When data backups are needed within approximately the first month of moving to Amazon S3, Autodesk can read the data directly from S3 using its Commvault software. As S3 Standard-IA offers read latency on the order of milliseconds, this occurs rapidly. We estimate that about 10% of Autodesk’s backups are restored from S3 Standard-IA.

However, when backup data must be accessed after several months, the data is first restored from S3 Glacier Deep Archive before reading it from our on-premises systems. As these backups can be comprised of thousands or millions of files each, we needed a scalable solution to initiate restoring this data, with the goal of removing manual steps and operational load wherever possible. To do so, we are leveraging S3 Batch Operations, S3 Inventory, and S3 Select. Together, these radically simplify the work of discovering, filtering, and restoring objects stored in S3 Glacier Deep Archive.

First, we maintain an S3 Inventory report of our bucket to ensure we have the latest list of objects in our bucket. Next, when a restore is needed, we use S3 Select to scan the S3 Inventory data files to find all the objects stored in our bucket that match the Commvault media ID/Barcode we are looking for. The following is an example of an S3 Select query that searches through an S3 Inventory file to find all the media objects that are required to restore data.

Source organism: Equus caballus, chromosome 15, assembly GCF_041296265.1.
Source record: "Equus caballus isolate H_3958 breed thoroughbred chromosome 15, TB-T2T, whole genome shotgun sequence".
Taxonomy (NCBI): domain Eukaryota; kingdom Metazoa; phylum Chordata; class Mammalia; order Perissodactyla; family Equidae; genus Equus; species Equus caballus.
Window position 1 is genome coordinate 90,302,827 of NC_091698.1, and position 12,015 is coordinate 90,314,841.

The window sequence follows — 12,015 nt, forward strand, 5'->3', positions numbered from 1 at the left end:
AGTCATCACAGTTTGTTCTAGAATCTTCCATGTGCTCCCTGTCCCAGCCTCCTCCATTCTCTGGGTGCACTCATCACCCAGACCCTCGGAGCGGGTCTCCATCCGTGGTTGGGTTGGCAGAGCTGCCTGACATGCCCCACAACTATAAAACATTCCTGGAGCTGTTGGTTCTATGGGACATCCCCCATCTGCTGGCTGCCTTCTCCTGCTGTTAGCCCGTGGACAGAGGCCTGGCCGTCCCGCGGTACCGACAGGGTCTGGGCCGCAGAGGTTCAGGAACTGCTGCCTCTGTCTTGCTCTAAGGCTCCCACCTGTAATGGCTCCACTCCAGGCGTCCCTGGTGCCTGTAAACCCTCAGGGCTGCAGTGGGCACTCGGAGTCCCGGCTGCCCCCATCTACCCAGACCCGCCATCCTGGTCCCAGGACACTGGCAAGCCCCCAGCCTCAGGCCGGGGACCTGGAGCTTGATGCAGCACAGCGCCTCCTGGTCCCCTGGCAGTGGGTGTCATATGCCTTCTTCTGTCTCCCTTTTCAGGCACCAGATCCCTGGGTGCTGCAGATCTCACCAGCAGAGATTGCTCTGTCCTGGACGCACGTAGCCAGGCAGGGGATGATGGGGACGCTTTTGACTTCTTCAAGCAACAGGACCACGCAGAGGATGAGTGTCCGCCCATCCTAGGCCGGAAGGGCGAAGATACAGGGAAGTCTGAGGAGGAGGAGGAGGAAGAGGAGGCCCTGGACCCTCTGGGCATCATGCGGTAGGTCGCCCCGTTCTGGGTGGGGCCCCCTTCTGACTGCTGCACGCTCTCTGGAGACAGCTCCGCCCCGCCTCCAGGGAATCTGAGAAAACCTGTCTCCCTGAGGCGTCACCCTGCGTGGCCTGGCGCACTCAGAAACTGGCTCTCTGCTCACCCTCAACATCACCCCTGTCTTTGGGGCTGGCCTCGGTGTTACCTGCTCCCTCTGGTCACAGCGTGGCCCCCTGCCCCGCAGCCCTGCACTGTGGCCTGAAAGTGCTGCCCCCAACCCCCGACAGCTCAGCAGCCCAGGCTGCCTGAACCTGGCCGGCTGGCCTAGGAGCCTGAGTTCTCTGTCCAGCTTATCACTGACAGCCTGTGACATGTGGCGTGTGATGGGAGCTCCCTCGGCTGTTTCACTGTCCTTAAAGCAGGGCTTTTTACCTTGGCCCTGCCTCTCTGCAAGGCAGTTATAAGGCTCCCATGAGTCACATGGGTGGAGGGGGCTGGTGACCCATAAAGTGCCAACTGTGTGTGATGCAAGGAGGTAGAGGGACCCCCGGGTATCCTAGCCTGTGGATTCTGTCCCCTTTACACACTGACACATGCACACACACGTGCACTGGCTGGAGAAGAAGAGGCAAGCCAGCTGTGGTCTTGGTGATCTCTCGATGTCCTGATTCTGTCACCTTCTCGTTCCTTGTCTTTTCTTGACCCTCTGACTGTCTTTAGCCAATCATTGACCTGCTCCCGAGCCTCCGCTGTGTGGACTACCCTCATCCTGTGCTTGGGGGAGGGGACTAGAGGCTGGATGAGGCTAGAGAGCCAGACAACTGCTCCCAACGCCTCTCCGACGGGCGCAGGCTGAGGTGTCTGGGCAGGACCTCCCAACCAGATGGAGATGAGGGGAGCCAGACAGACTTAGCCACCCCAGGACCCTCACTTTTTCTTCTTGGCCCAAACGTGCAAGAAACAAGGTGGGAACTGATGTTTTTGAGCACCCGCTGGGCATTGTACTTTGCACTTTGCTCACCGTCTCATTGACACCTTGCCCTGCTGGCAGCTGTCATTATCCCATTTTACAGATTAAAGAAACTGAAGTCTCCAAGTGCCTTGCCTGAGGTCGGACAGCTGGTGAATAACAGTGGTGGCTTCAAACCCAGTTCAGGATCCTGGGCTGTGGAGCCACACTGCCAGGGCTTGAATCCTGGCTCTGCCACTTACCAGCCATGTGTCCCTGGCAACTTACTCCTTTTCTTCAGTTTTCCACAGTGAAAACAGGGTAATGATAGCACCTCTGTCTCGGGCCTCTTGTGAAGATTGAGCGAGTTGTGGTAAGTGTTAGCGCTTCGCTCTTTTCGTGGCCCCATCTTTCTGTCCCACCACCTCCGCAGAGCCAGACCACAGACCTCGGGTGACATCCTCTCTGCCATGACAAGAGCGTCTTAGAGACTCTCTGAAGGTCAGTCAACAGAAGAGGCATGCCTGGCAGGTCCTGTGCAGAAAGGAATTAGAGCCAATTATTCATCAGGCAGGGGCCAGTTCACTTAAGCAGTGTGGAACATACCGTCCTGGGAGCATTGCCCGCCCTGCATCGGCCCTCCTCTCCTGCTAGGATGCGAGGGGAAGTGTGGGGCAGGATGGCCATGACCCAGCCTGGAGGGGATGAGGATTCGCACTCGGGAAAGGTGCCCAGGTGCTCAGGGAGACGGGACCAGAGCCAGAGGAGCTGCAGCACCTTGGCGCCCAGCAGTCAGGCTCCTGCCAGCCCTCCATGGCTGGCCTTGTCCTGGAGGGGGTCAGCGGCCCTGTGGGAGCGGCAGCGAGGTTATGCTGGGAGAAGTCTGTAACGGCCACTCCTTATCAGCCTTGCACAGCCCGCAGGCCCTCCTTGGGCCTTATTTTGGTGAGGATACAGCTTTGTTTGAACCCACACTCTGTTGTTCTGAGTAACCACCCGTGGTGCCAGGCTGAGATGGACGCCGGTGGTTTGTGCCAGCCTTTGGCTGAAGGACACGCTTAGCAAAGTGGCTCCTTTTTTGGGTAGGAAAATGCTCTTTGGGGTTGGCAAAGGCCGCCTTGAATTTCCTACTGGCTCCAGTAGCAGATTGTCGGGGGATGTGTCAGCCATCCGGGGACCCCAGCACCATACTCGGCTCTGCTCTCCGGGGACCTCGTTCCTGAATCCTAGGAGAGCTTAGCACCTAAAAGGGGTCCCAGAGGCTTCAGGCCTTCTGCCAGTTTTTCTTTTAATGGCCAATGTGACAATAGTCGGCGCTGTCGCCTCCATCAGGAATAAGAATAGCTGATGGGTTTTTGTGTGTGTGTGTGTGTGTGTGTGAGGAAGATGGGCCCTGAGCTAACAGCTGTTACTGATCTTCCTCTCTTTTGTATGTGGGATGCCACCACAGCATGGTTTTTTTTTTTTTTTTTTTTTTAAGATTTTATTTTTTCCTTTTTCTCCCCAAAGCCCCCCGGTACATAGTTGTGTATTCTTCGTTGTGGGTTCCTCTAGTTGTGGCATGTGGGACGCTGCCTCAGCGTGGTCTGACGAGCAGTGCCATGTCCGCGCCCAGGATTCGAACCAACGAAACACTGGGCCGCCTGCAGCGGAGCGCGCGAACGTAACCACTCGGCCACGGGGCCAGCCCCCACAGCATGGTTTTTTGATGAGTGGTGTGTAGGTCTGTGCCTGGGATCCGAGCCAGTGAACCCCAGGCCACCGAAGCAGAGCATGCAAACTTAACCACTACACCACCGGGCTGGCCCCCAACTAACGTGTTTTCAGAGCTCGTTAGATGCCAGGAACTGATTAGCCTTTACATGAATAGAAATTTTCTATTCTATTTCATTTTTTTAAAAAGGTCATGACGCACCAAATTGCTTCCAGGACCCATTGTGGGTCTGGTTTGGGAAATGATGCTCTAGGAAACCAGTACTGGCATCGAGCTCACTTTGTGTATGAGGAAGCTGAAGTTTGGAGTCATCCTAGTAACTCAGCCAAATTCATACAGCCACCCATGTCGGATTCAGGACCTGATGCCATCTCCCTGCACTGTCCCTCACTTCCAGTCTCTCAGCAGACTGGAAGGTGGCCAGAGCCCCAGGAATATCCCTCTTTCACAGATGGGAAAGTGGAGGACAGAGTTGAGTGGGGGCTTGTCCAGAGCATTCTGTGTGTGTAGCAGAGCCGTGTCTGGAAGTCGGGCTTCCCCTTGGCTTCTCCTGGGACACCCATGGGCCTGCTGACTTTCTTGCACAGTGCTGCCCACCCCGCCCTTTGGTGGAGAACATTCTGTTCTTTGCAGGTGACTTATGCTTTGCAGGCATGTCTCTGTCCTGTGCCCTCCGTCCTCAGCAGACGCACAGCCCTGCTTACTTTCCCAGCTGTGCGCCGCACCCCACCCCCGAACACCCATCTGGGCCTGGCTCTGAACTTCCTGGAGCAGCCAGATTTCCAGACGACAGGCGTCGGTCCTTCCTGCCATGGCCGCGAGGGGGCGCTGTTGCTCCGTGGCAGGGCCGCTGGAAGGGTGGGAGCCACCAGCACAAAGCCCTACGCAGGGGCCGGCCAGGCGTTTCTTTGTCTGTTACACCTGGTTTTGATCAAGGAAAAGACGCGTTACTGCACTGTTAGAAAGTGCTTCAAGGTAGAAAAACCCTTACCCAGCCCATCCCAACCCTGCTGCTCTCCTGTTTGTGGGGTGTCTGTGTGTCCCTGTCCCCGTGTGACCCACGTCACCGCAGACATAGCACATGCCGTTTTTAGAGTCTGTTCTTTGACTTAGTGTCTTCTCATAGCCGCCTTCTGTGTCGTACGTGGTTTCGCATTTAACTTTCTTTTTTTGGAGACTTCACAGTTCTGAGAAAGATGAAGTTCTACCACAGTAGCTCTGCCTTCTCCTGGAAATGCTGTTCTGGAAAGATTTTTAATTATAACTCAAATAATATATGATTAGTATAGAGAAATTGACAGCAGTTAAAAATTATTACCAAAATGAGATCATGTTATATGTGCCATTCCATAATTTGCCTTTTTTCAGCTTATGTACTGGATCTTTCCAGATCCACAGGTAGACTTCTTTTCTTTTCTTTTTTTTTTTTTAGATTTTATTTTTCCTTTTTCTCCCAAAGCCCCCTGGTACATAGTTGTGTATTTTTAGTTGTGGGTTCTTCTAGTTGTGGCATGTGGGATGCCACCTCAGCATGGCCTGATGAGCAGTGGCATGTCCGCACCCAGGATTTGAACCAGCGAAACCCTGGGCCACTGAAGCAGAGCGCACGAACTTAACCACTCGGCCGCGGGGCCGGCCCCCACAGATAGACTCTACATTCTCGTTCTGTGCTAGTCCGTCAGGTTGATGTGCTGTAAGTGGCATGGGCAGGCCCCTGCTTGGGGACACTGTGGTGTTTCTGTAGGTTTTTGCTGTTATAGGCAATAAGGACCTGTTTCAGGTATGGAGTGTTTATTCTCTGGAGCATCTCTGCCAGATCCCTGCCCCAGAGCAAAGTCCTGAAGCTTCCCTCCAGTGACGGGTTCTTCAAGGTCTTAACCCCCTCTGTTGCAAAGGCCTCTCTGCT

select s._1, s._2 from s3object s where s._2 like ‘%V_4308217%’ OR s._2 like ‘%V_4320539%’

Once we have the list of objects associated with a particular backup we must restore, we compile that list and save it to Amazon S3 as a manifest file for our S3 Batch Operations job. S3 Batch Operations is a managed solution that removes the need for us to manage and monitor thousands, millions, or billions of API calls. It offers a number of different operation types, including Amazon S3 Glacier restore, manages retries automatically, displays progress, and delivers a report showing the status of all operations. Once we have our manifest file prepared, it is simple to create the S3 Batch Operations job to restore all the applicable objects. At that point, we simply monitor the job’s progress. Once all the objects are restored, the last step is for our data center to retrieve the data from AWS. S3 Inventory, S3 Select, and S3 Batch Operations are simple to use, can be run through the AWS Management Console, and can manage work at the scale of millions or billions of objects. By using these features, we are saving approximately 40+ hours of time for each restore. S3 Select and S3 Batch Operations were critical in helping us make the case for moving these backups to AWS, as the time savings and convenience are hard to match.